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Ship Building: Belfast
Some of the world's most famous ocean-going vessels, including the RMS Titanic and both of its sister vessels, Olympic and Britannic, were built at the shipyards in Belfast, in Northern Ireland.
Among the most prolific of shipbuilders during the Gilded Age was Harland & Wolff, which is still in business today, but now focuses much of its efforts on offshore renewable energy. In addition to the Olympic class vessels, the modern ocean liners Southern Cross and Canberra, the company built a number of the UK's aircraft carriers and cruisers.
Seismology: Robert Mallet
We often think of Silicon Valley as the cradle of American technological innovation. Intel, Apple, Oracle, Cisco, Hewlett Packard — just to name a few, are all headquartered there.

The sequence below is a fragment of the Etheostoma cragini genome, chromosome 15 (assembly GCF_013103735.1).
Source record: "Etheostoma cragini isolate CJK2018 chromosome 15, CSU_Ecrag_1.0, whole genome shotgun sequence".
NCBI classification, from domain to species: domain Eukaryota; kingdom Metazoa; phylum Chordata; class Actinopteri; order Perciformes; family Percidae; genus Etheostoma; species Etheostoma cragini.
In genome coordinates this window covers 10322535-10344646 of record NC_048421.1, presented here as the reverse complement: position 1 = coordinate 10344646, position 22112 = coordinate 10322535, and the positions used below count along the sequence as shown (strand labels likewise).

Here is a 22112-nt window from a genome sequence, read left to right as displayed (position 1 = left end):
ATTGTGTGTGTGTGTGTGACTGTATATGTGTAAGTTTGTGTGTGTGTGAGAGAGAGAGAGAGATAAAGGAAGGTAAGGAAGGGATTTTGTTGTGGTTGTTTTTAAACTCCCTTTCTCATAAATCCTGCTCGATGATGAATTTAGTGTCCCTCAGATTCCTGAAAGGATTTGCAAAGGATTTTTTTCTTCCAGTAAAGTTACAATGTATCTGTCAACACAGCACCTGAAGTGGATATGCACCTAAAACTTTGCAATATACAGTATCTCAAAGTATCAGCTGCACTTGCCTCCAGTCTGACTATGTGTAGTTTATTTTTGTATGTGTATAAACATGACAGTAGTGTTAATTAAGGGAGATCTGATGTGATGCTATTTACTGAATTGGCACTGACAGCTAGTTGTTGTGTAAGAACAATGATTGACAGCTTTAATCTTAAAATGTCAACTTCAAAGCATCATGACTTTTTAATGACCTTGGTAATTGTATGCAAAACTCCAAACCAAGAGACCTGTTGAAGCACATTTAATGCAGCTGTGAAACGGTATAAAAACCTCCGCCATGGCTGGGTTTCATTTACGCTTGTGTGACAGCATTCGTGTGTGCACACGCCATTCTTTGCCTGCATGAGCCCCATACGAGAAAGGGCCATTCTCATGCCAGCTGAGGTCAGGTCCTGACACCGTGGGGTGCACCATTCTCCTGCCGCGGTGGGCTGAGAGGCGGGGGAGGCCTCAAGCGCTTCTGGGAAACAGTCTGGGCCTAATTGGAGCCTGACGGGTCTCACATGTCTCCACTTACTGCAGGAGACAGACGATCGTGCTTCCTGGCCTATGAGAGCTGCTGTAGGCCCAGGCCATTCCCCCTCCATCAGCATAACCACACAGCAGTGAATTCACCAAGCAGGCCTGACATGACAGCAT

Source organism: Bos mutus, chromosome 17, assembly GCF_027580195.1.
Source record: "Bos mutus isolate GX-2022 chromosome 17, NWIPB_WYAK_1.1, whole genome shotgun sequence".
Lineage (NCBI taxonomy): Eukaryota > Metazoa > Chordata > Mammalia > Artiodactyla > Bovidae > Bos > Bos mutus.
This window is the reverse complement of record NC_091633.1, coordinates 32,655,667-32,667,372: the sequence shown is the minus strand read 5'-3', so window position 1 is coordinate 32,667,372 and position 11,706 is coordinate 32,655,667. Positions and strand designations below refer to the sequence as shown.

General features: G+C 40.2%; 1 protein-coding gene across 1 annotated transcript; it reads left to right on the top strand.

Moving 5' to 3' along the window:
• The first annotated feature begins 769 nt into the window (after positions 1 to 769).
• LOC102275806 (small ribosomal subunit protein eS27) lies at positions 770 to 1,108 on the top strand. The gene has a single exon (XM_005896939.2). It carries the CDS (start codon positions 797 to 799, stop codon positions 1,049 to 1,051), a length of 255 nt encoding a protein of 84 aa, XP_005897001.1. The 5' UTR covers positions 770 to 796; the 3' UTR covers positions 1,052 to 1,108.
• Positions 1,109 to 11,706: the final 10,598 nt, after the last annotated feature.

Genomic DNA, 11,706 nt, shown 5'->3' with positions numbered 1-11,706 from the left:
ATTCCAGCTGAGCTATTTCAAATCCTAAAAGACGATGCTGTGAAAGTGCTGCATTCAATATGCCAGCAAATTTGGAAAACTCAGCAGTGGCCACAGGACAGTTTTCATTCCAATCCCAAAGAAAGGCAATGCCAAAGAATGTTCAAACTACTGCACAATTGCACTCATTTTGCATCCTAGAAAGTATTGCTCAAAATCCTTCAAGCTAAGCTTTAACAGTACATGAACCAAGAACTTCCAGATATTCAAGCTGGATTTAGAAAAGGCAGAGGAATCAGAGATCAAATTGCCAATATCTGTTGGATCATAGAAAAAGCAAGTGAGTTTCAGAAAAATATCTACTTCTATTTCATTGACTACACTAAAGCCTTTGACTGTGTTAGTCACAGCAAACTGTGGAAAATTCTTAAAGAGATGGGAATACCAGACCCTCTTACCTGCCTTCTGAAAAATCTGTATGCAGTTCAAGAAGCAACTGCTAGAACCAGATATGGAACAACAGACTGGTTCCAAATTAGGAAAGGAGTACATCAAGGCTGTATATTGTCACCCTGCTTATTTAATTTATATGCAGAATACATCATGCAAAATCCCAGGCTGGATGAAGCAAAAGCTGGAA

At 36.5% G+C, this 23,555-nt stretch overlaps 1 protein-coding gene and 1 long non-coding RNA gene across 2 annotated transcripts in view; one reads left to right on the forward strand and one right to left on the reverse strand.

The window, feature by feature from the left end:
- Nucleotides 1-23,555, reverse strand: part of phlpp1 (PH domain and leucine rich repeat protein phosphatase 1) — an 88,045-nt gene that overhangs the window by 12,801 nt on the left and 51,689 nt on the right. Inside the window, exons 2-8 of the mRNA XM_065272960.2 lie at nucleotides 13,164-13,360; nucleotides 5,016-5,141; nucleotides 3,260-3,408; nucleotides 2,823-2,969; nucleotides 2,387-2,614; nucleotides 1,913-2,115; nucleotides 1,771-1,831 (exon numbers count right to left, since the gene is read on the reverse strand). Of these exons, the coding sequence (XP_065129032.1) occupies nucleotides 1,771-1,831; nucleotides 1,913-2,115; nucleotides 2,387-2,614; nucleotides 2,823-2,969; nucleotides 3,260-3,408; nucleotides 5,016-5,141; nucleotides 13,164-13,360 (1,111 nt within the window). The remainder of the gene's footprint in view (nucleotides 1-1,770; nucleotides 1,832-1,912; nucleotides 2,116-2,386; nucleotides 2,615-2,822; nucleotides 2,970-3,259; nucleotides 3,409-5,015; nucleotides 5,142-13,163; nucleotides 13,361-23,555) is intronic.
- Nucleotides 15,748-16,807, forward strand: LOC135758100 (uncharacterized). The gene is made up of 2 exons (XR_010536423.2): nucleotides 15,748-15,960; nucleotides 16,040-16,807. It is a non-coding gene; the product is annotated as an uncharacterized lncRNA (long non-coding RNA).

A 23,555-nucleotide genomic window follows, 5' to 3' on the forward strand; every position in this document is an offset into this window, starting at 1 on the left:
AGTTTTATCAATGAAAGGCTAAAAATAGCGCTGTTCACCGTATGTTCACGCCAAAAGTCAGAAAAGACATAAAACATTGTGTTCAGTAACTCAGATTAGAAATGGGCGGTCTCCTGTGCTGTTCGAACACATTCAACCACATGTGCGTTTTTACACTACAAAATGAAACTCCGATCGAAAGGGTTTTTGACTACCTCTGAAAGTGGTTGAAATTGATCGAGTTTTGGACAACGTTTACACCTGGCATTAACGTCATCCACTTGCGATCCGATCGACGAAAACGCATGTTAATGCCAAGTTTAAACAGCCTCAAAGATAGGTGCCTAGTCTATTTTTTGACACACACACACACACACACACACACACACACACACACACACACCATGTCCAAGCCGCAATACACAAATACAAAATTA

But Silicon Valley, as well as the entire San Francisco Bay Area and many parts of the world that are susceptible to siesmic activity, would have no understanding of earthquakes and how to anticipate and record their activity, and the entire science of earthquake-proofing buildings and other structures would not have come to fruition, if it were not for the development of Instrumental Seismology in the 1840s, which was invented by Robert Mallet, an Irishman.
Time Machines: DeLorean Motor Company
Ok, maybe the DeLorean DMC-12 can't really travel through time, but the iconic vehicle that became famous in the Back to the Future trilogy was originally made and manufactured at a facility in Dunmurry, a suburb of Belfast, Northern Ireland.
For a brief period from 1981 to 1982, approximately 9,000 DMC-12 cars were built before the company had massive financial issues and had to cease operations.
Today, there is a new DeLorean Motor Company based in Texas which supplies parts to the owners of over 6,500 DMC-12 cars still in operation, and plans to resume production on an updated car using a combination of surplus parts and new fabrication.